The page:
A new initiative will allow women in Colorado to get easier access to birth control.

The initiative will mean women won't need a doctor to be prescribed oral contraceptives -- at least not at first.

Gina Moore, Pharm.D with the CU Skaggs School of Pharmacy says women will soon be able to get a prescription directly from their pharmacist.

Colorado is only the third state in the nation, after California and Oregon, to offer this as an option.

The initiative will likely go into effect in late March or April—as soon as pharmacists are able to be trained.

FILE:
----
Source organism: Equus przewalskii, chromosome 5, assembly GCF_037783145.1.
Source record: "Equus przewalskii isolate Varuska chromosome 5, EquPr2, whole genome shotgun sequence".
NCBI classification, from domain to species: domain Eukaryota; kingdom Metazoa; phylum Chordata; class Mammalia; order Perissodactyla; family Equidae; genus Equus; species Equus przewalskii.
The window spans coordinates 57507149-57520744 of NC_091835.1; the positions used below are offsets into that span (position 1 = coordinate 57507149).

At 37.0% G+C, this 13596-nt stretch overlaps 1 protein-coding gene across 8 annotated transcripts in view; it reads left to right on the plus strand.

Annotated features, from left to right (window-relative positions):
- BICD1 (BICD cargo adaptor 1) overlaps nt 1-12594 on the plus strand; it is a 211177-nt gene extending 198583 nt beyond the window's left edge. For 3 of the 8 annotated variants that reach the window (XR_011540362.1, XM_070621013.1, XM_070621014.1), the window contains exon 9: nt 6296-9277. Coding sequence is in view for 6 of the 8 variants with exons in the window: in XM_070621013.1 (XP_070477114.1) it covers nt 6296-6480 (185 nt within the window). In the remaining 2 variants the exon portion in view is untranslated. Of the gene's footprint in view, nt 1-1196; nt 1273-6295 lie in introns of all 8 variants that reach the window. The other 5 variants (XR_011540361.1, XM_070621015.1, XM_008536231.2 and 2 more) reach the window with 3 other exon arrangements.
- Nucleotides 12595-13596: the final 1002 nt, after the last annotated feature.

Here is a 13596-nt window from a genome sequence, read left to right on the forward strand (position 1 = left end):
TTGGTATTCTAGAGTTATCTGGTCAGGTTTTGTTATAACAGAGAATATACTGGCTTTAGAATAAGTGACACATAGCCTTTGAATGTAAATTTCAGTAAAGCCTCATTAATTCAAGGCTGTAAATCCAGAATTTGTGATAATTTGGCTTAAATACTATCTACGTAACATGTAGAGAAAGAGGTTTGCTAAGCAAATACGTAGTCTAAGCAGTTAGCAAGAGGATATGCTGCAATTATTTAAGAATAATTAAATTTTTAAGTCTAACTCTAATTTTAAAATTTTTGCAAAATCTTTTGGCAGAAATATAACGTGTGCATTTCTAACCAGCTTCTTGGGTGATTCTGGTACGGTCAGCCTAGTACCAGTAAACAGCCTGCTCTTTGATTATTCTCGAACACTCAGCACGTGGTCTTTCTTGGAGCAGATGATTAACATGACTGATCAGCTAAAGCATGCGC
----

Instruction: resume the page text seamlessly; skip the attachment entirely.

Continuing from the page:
Moore says there's still a screening process that protects the patient.

"There's a set screening questionnaire that's published by the Centers for Disease Control and updated every few years," Moore said. "Pharmacists will ask the patient questions to make sure they're not already pregnant. They'll also be looking at underlying heath conditions that wouldn't make oral contraceptive pills safe."

After three years, a pharmacist will no longer be able to prescribe the birth control without the patient having seen a physician.

Gina Moore, Pharm.D joined us on 9NEWS at NOON to discuss how this change could help women in Colorado.